On Monday, our Planner included this item:
   This week, one of the world’s most-endangered faiths marks its New Year. These are the Mandaeans,
who now are among refugees from Iraq and it is unclear at the moment
where most of them have settled. At least a few thousand are in the
United States. Some fledgling Mandaean Web sites established just a few
years ago now are either down or are inactive.

   Well, early this week we heard from reader Cheryl Berzanskis, who wrote: “I am a feature writer for the Amarillo Globe-News and wrote
about the Mandaeans last year.”
   This is rare in American media — and, since a number of the blossoming Mandaean Web sites seem to be dormant, perhaps due to the refugee situation, it’s great to find journalists who are reporting on this group.
   In her Email, Cheryl said: “A couple hundred Mandaeans settled in Amarillo, Texas
under the auspices of Catholic Family Service and the Conference of Catholic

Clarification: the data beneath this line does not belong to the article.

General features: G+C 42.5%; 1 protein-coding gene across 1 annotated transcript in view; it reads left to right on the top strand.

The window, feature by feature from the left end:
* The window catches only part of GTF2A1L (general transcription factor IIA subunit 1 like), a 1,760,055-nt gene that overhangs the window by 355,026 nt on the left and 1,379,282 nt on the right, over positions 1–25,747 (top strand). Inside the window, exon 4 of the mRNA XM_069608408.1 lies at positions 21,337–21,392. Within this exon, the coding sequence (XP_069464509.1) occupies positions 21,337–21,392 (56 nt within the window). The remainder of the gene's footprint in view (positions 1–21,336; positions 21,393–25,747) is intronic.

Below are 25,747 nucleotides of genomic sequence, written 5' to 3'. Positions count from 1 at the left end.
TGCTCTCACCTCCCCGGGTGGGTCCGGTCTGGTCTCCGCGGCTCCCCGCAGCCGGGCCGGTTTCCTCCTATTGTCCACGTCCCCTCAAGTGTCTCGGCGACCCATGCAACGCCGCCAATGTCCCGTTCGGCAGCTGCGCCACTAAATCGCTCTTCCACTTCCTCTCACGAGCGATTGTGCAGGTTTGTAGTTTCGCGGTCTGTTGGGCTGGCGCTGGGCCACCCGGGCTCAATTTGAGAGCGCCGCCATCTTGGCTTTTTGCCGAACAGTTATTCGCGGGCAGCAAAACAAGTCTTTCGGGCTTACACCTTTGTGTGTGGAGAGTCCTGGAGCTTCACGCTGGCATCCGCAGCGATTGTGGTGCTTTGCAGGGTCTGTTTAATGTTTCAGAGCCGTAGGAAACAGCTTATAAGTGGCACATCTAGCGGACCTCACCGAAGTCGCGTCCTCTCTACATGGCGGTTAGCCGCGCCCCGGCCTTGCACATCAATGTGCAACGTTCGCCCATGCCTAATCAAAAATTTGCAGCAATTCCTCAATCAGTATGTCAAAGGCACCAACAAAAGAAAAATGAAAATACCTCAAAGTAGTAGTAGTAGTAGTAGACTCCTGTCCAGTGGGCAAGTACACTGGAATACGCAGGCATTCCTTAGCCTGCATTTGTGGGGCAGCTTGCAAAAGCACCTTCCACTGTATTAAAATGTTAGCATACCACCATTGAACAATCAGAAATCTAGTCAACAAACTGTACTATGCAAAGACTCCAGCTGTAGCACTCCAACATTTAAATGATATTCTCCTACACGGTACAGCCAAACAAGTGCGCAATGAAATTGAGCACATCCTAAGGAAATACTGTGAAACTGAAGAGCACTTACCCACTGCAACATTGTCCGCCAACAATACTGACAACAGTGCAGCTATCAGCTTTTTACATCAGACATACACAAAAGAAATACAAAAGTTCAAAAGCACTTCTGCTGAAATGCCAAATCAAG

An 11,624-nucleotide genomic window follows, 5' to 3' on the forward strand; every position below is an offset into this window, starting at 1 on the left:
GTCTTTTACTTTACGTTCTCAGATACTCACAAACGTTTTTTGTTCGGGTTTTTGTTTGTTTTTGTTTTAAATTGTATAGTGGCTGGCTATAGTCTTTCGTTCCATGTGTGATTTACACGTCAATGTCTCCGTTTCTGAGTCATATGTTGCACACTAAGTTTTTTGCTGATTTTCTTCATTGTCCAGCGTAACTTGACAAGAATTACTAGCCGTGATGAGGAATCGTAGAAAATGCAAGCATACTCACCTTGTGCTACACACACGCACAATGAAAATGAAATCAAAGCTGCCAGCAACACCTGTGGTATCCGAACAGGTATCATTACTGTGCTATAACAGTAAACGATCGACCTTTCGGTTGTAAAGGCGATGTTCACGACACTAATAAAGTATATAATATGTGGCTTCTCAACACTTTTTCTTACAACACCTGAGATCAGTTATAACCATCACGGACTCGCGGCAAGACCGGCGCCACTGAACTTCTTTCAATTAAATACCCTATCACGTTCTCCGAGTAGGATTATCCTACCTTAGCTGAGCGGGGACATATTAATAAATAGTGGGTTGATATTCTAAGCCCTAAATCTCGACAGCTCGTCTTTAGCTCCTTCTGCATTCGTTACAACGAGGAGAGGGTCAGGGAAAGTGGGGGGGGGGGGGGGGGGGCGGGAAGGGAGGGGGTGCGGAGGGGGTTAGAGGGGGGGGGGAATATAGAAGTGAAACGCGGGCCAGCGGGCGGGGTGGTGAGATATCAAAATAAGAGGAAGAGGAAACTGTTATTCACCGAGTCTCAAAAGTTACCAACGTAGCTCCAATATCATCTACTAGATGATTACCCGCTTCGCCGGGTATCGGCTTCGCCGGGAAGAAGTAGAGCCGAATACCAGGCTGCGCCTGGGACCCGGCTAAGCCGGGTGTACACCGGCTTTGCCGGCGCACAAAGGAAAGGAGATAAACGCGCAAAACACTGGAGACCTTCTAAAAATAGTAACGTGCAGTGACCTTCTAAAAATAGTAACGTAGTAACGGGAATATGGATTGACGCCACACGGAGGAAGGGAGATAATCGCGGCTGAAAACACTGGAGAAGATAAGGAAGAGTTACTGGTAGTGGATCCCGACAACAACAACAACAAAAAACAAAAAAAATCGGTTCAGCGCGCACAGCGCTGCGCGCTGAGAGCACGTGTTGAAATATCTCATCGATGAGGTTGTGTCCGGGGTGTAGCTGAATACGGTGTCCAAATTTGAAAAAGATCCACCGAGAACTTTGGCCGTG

Bishops. Some have been here a few years, others brand new, still learning the
language and getting accustomed to new ways. Catholic Family Service has a very
busy refugee resettlement program.”

   I tracked down the current link to Cheryl’s story, because we got notes from a number of readers this week who had never heard of this religious group until they saw them mentioned in Monday’s Planner. Well, check out Cheryl’s story and you’ll learn more about this endangered religious group. Thanks Cheryl!

AND, THANKS to all the readers we’ve quoted today!

  If you didn’t see your comment or suggestion show up today — keep
reading, because we’ll have more news, reviews, quizzes and inspiring
interviews next week.

AND PLEASE, as these readers have done — Tell Us What You Think.
    There’s still time to sign up for our Monday morning ReadTheSpirit Planner by Email — it’s free and you can cancel it any time you’d like to do so.

    Not only do we welcome your notes, ideas, suggestions and personal
reflections — but our readers enjoy them as well. You can do this
anytime by clicking on the “Comment” links at the end of each story.